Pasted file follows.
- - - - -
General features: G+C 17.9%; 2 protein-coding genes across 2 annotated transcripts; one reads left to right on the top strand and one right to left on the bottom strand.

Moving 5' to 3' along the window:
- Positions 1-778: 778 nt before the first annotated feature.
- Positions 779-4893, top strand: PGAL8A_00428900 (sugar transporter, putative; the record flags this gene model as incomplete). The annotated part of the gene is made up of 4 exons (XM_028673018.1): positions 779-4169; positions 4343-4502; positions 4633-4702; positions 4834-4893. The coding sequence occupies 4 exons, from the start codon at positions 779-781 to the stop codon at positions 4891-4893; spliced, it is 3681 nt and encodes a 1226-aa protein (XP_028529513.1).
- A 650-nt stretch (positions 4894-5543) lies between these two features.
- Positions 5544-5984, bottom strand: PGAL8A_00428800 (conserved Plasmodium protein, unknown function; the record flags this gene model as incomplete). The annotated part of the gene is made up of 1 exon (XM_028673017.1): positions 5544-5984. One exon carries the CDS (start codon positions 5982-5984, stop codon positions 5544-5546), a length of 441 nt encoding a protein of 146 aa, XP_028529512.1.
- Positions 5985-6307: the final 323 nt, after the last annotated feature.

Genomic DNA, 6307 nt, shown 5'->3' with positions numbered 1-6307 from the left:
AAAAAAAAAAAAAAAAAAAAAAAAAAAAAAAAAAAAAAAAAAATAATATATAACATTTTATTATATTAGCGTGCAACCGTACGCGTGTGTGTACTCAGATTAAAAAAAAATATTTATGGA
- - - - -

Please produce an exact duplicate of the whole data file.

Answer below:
General features: G+C 17.9%; 2 protein-coding genes across 2 annotated transcripts; one reads left to right on the top strand and one right to left on the bottom strand.

Moving 5' to 3' along the window:
- Positions 1-778: 778 nt before the first annotated feature.
- Positions 779-4893, top strand: PGAL8A_00428900 (sugar transporter, putative; the record flags this gene model as incomplete). The annotated part of the gene is made up of 4 exons (XM_028673018.1): positions 779-4169; positions 4343-4502; positions 4633-4702; positions 4834-4893. The coding sequence occupies 4 exons, from the start codon at positions 779-781 to the stop codon at positions 4891-4893; spliced, it is 3681 nt and encodes a 1226-aa protein (XP_028529513.1).
- A 650-nt stretch (positions 4894-5543) lies between these two features.
- Positions 5544-5984, bottom strand: PGAL8A_00428800 (conserved Plasmodium protein, unknown function; the record flags this gene model as incomplete). The annotated part of the gene is made up of 1 exon (XM_028673017.1): positions 5544-5984. One exon carries the CDS (start codon positions 5982-5984, stop codon positions 5544-5546), a length of 441 nt encoding a protein of 146 aa, XP_028529512.1.
- Positions 5985-6307: the final 323 nt, after the last annotated feature.

Genomic DNA, 6307 nt, shown 5'->3' with positions numbered 1-6307 from the left:
AAAAAAAAAAAAAAAAAAAAAAAAAAAAAAAAAAAAAAAAAAATAATATATAACATTTTATTATATTAGCGTGCAACCGTACGCGTGTGTGTACTCAGATTAAAAAAAAATATTTATGGA